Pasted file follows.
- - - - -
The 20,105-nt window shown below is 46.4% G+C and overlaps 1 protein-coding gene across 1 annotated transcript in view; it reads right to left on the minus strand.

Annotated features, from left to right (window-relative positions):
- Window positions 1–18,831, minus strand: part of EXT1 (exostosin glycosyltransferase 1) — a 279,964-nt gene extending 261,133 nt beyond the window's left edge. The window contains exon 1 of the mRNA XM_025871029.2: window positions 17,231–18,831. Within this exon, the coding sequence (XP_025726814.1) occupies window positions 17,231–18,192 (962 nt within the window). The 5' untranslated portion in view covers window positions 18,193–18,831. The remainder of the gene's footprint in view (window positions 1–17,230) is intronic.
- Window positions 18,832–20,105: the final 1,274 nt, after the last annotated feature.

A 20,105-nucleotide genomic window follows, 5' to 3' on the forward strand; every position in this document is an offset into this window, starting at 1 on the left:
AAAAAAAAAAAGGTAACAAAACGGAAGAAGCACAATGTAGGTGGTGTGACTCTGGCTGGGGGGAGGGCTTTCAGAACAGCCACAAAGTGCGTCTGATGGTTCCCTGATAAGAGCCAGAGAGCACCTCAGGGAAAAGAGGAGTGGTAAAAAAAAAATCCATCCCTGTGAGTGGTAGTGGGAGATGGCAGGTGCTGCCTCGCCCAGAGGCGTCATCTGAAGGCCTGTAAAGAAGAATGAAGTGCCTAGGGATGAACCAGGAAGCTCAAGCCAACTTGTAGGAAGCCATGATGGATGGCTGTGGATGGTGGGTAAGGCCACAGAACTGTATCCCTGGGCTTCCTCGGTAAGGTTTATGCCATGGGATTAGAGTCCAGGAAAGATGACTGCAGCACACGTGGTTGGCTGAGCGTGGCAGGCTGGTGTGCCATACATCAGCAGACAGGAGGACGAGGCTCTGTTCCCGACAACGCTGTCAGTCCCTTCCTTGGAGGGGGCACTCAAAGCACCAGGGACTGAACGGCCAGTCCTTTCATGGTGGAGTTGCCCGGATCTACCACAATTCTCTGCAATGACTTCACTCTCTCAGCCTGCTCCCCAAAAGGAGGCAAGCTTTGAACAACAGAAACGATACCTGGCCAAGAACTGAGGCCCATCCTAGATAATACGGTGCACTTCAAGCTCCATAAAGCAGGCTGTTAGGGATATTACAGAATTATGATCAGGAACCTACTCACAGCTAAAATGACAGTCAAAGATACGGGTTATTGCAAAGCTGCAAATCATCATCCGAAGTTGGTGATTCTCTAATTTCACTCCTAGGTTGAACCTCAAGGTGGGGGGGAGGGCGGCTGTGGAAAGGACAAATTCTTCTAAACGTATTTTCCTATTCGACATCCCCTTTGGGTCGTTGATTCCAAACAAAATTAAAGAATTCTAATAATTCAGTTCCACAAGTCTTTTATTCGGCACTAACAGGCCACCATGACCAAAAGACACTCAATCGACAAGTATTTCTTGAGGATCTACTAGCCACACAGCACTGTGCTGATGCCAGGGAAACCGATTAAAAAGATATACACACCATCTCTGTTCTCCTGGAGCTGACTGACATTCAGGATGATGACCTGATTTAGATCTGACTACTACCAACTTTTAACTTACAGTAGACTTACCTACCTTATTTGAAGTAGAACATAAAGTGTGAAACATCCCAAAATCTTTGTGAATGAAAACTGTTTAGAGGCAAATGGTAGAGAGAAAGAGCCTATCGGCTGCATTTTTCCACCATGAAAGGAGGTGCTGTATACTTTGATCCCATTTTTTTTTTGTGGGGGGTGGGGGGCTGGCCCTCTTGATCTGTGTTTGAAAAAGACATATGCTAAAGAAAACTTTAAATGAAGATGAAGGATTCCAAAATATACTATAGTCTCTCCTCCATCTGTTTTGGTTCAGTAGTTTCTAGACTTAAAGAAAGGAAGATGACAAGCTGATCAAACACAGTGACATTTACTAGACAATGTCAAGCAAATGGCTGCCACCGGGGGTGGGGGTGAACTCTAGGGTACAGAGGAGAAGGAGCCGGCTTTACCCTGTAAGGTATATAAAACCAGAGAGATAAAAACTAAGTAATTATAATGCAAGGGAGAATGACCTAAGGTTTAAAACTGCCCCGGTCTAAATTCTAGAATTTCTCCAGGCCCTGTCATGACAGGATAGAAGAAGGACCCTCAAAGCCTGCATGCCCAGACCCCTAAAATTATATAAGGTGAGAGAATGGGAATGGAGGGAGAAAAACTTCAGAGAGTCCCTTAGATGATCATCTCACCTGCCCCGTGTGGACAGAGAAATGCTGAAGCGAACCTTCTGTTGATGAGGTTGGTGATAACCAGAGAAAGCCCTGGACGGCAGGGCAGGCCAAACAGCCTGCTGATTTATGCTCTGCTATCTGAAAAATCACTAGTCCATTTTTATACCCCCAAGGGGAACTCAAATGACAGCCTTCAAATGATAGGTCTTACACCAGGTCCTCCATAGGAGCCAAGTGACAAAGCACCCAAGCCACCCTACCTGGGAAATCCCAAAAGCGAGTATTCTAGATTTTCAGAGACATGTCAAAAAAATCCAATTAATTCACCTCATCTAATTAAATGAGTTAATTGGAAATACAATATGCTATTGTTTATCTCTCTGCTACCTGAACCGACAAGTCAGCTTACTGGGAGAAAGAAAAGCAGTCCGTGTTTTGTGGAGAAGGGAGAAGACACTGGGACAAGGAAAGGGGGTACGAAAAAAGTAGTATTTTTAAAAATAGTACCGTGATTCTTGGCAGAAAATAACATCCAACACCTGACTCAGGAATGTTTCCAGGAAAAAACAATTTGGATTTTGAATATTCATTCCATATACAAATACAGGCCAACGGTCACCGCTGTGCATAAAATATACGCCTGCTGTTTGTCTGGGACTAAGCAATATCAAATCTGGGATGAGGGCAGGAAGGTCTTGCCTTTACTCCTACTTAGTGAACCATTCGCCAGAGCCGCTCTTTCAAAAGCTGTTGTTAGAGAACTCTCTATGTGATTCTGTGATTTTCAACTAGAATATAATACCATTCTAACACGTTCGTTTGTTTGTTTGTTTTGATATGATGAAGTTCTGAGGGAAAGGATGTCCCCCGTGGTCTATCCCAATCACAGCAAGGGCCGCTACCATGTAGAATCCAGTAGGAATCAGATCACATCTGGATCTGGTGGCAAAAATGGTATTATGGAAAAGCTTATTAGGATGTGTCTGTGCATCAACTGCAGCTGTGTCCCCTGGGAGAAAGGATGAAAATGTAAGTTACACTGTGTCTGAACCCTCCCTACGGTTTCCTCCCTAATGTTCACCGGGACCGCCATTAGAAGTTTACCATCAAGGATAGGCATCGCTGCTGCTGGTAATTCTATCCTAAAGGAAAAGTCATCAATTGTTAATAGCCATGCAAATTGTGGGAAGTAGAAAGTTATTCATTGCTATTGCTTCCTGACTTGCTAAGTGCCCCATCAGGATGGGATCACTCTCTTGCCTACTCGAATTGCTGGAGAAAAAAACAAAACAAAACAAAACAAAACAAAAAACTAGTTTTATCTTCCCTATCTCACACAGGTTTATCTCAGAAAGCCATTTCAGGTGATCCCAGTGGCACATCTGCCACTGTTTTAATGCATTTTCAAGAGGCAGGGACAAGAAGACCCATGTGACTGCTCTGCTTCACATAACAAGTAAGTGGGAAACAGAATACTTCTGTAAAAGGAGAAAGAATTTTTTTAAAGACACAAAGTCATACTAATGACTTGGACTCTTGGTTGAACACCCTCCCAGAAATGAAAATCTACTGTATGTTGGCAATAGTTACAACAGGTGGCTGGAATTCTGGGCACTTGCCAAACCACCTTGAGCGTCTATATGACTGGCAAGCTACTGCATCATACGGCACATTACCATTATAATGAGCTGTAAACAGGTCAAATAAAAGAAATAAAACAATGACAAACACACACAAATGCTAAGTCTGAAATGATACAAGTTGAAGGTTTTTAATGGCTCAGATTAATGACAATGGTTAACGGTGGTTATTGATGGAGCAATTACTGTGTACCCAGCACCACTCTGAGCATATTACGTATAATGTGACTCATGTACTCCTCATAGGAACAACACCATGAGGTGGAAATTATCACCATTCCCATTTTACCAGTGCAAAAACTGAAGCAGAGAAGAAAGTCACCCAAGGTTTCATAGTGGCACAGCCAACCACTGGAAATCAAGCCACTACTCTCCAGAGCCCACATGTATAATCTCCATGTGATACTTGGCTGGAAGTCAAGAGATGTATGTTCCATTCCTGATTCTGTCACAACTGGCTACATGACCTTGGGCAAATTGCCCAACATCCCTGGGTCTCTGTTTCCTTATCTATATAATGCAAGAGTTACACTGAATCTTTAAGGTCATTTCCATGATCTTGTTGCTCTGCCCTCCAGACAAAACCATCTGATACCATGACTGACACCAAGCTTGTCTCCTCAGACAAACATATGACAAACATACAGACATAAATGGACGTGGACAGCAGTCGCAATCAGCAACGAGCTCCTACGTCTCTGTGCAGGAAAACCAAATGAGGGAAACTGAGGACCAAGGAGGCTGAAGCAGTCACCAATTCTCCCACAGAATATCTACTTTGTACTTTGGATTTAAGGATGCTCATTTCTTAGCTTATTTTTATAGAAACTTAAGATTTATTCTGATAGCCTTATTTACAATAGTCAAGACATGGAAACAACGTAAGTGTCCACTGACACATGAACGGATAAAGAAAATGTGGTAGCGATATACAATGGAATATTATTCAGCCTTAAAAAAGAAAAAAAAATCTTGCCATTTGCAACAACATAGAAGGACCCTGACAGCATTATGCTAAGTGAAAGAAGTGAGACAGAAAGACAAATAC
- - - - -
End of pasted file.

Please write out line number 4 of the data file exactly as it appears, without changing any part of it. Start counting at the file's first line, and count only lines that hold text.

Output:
- Window positions 18,832–20,105: the final 1,274 nt, after the last annotated feature.